Kimberly Ann Hart's Possible Impact on Popular Culture?
As a fan of Power Rangers to a lesser extent (I also had my Sentai purist days too), I would like to write about Kimberly Ann Hart, a fictional character I believe had impacted my life and perhaps the lives of others too. The fact she was played by Amy Jo Johnson had created an almost irreplaceable character, hard to imitate charm, hard to replicate charm of a character.
Looking at Kimberly Hart as a character, she started off as a ditz but she was also the team heart. Earlier on, she was easily blunt not hesitating to tell Billy that what he did (that is attempt to imitate the girls) was not a way to meet girls. While she seems shallow, she actually has brains to a certain extent but unlike Billy who is probably even physically weaker than she is. She knew how to do sign language and she's outsmarted some nuisances like Skull (fooled him into kissing Bulk) and in season two, outsmarted Lord Zedd who once thought she could be the perfect replacement for Rita if she got turned evil.
She could have played an important role in gender culture, breaking both negative stereotypes in both sides. Little boys may have started to crawl out of their fear or biases of girls. Little girls may have started to avoid being passive and standing up to any form of gender biases without becoming like the boys who bully them. She also may have communicated the idea of brawn isn't everything. Her character was portrayed to be physically weaker but makes it up with her wits in battle. It shows that sometimes the weaker physically may be stronger mentally... which is most women anyway win a battle not by brawn but mostly by brawn. So she is a very woman empowering, man empowering character which places balance on both genders.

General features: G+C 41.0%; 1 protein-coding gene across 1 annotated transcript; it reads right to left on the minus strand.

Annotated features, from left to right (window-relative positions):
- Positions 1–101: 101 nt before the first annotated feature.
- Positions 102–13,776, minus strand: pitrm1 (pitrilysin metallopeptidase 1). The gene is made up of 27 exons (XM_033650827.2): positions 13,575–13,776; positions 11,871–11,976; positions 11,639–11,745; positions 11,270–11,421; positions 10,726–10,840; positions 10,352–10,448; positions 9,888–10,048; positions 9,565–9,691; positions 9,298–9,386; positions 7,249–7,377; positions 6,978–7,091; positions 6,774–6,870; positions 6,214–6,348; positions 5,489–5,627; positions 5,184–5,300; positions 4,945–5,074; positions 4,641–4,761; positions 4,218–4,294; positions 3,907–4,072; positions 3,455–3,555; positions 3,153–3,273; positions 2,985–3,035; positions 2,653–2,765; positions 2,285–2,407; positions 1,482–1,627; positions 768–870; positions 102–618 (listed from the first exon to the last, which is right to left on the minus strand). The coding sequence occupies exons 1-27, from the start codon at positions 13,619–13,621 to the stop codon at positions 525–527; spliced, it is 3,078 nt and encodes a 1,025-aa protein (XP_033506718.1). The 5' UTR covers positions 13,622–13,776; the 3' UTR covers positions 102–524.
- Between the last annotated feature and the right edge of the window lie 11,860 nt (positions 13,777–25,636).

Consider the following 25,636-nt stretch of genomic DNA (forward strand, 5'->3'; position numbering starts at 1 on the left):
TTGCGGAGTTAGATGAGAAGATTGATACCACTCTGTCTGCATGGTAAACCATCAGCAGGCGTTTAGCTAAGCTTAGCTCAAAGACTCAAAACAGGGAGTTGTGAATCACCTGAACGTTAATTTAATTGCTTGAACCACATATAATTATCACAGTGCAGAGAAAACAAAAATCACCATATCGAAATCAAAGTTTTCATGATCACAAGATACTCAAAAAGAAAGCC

She could have also played a role not only in gender culture, but also in the show's multicultural aspect- different races working together to save mankind although technically, Power Rangers is still an all American team because they all are American citizens. But still, it was probable way to combat racism like Zack's being a black ranger and Trini's being a yellow ranger just can't be racist, because they were portrayed positively. As a white girl, she is portrayed to be racially tolerant aside from understanding other's differences, even if she's kind of a ditz. So her best friend is Trini who is an Asian, later she also becomes best friends with Aisha (in season two) who is an African-American. She beats out the idea that all whites are racist. In history, some white people were also against unfair treatment of non-whites.
For me, the possible impact of her character was not only left to Power Rangers but also its parent show Super Sentai. Why do I think she also had an impact on Super Sentai? Super Sentai post-MMPR usually ends up trying to make more show babes than not but not in every season. I just want to assume that her character ended up being "ported" into several characters later. We ended up having characters like Chisato in Megaranger, Ashley in the second half of PR Turbo and one full season in Space (she was the second cheerleader after Kimberly), Nanami in Hurricanger, Mako in Shinkenger (both being feminine, pink and tends to get blunt in the wrong way) and Emma in Megaforce (who is just a wannabe imo). But it would not be good to actually try and replicate her too much lest originality is corroded.
However she may have also had also left some negative impact namely her character decay (becoming Tommy's damsel in distress) and the very OOC moment of the Dear John letter (which was bad writing). In spite of Douglas Sloan's bad writing, I still think she left more positive than negative impact. Some fans may have chosen to blame Douglas Sloan than the character herself, maybe even unfairly bash Kat who they treat as just a shadow. Just made me think, was she really an experimental concept of a character that was so received positively? Most likely!